Hong Yun - Yu Chi

Tea type
Black Tea
Ingredients
Black Tea
Flavors
Honey, Malt, Sweet Potatoes
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Loose Leaf
Caffeine
Not available
Certification
Not available
Edit tea info Last updated by nishnek
Average preparation
200 °F / 93 °C 7 g 3 oz / 100 ml

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2 Tasting Notes View all

  • “Brrr, it is cold! A brisk 22°F and it has been that way for the past couple days, meaning the dusting of snow is still on the ground. It also means that I have spent most my time bundled under my...” Read full tasting note
  • “I had a hard time getting this to brew correctly, but somehow or another, I think I got a good general idea of this tea. It brews up heavy on the sweet potato with some moderate malt that ends in a...” Read full tasting note

From Origins Tea

Oxidation: 80-100%
Origins: Yu Chi Township, Nantou County
Country: Taiwan
Baking Level: None
Elevation: 800 Meters
Harvest: Summer 2015

This tea was picked in June, allowing the leaves to hold the most flavours from the winter. The Hong Yun is a cross between the Kyang strain from India and the Qimen black tea strain from China. This has an outstanding intense aroma. Huge floral, strong honey, distinct fruitiness. This really has it all! You could sit around huffing this all day, wow! Rare, and amazing Hong Yun that carries characters over from Taiwanese oolongs.

Initial Steeps:
Very intense aromatics. The fragrance almost glistens. The complexity here is huge. Describing this in normal terms doesn’t really work, as the aromatic components are unified into something that is almost indescribable. Its floral, fruity, herbal, and minty but goes beyond the typical. The liquor is clear and brown, and smells faintly of floral honey. The flavor is very smooth.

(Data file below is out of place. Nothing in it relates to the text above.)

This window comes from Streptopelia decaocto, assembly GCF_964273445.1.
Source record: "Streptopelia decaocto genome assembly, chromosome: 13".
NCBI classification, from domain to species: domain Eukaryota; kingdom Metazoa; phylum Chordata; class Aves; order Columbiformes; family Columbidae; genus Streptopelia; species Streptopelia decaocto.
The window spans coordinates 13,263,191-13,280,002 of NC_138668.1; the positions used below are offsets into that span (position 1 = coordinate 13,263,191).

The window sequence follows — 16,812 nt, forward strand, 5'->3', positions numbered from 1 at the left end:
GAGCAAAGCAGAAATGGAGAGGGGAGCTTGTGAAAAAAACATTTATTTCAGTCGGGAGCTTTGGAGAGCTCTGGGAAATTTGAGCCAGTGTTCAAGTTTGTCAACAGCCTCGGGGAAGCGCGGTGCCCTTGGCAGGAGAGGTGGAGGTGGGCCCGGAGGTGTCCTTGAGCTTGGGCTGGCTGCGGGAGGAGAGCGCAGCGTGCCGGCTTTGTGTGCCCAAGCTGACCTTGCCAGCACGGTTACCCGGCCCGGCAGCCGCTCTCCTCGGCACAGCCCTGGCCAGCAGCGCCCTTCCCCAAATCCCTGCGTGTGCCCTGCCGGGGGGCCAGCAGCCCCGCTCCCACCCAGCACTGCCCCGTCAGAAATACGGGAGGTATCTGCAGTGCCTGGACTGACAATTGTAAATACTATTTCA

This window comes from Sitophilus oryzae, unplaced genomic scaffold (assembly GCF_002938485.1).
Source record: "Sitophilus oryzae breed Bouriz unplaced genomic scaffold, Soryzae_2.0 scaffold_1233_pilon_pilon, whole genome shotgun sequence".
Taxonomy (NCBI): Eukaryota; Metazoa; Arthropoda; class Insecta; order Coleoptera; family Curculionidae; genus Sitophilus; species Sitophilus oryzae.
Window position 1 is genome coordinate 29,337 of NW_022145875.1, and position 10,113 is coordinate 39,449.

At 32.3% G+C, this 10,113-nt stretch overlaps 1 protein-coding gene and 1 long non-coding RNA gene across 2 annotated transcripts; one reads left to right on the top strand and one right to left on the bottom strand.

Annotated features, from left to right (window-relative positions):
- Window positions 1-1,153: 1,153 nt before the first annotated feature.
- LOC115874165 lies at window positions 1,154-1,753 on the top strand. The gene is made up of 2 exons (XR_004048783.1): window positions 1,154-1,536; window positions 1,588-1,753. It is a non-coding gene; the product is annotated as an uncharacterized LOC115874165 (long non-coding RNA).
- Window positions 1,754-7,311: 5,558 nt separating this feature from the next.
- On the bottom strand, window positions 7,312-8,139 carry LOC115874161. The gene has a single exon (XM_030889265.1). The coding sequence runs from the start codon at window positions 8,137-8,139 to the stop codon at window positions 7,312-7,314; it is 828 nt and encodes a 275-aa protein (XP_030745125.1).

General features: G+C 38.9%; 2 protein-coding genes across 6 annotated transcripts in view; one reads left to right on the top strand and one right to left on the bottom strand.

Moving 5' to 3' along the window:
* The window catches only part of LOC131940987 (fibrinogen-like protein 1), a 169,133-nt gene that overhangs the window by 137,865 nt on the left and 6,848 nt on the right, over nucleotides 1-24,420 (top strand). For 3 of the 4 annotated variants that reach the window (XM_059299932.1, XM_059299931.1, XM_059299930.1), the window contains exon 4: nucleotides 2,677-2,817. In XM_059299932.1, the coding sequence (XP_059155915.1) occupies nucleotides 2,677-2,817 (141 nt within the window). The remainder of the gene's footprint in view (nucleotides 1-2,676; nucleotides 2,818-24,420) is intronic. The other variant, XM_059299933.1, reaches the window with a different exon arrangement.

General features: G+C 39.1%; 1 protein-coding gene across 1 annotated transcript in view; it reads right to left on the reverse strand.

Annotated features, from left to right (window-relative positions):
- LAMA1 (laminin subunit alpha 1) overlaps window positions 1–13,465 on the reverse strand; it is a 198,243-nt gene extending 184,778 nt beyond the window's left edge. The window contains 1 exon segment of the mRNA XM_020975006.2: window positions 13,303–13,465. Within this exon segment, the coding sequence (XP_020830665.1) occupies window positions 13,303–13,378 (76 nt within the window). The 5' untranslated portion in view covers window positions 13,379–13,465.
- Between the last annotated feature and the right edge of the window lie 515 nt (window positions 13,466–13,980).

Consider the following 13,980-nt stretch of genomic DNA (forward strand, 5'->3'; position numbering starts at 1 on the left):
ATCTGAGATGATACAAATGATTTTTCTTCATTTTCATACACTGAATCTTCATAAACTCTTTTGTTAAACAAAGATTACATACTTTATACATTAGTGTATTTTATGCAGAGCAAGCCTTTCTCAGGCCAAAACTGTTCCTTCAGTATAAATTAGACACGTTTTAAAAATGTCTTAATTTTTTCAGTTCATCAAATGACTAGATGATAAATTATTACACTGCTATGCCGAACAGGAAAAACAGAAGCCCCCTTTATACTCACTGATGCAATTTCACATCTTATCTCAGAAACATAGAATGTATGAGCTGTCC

Later Steeps:
Insane blend of aromas, coming off as slightly perfumed, again showing how integrated the fragrance is. The fragrance brings bright top notes and a mild low end making this an aroma junky’s dream black tea. The liquor is reddish brown with a mild fragrance off the surface. The brew is aromatically potent, leaving a lasting impression of the complex aroma with a really long, pleasant aftertaste.

It just keeps giving and giving. The floral and feminine flowery herbal tones combine with the minty back end really elevate the fragrance to a place that only high quality oolongs can go. An absolute show-stopper fragrance-wise.

About Origins Tea View company

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2 Tasting Notes

921 tasting notes

Brrr, it is cold! A brisk 22°F and it has been that way for the past couple days, meaning the dusting of snow is still on the ground. It also means that I have spent most my time bundled under my heated blanket and keeping Espeon and Tao from fighting over my lap, seriously. They both have completely comfy warm beds, but insist on being in my lap, regardless if I want them there, Espeon is particularly notorious for going through feats of acrobatics to get into my lap. These acrobatics usually involve climbing up the back of my chair, over my head, and down my shoulder. I’ve given up trying to stop this and just resign myself to my fate.

Today’s tea is from Origins Tea, their Hong Yun, a fascinating tea from Yu Chi Township in Taiwan. A cross between two different teas, Qimen and the Kyang strain from India, which is an Assamica. You might run into this tea listed by the name TTES #21, its cultivar name from the Taiwan Tea Experiment Station, not as catchy as the name Hong Yun. From the first sniff you can tell there is something a bit different about this hongcha, it is very aromatic, and while that is not unusual, the intense notes of yuzu, orange blossoms, honeysuckle, and chocolate is. It is almost Dancong like in its floral and fruity quality, but you can tell from the chocolate and gentle malty note that this is definitely a hongcha. I spent far too long sniffing it, fascinated by the citrus notes and their play with the other notes.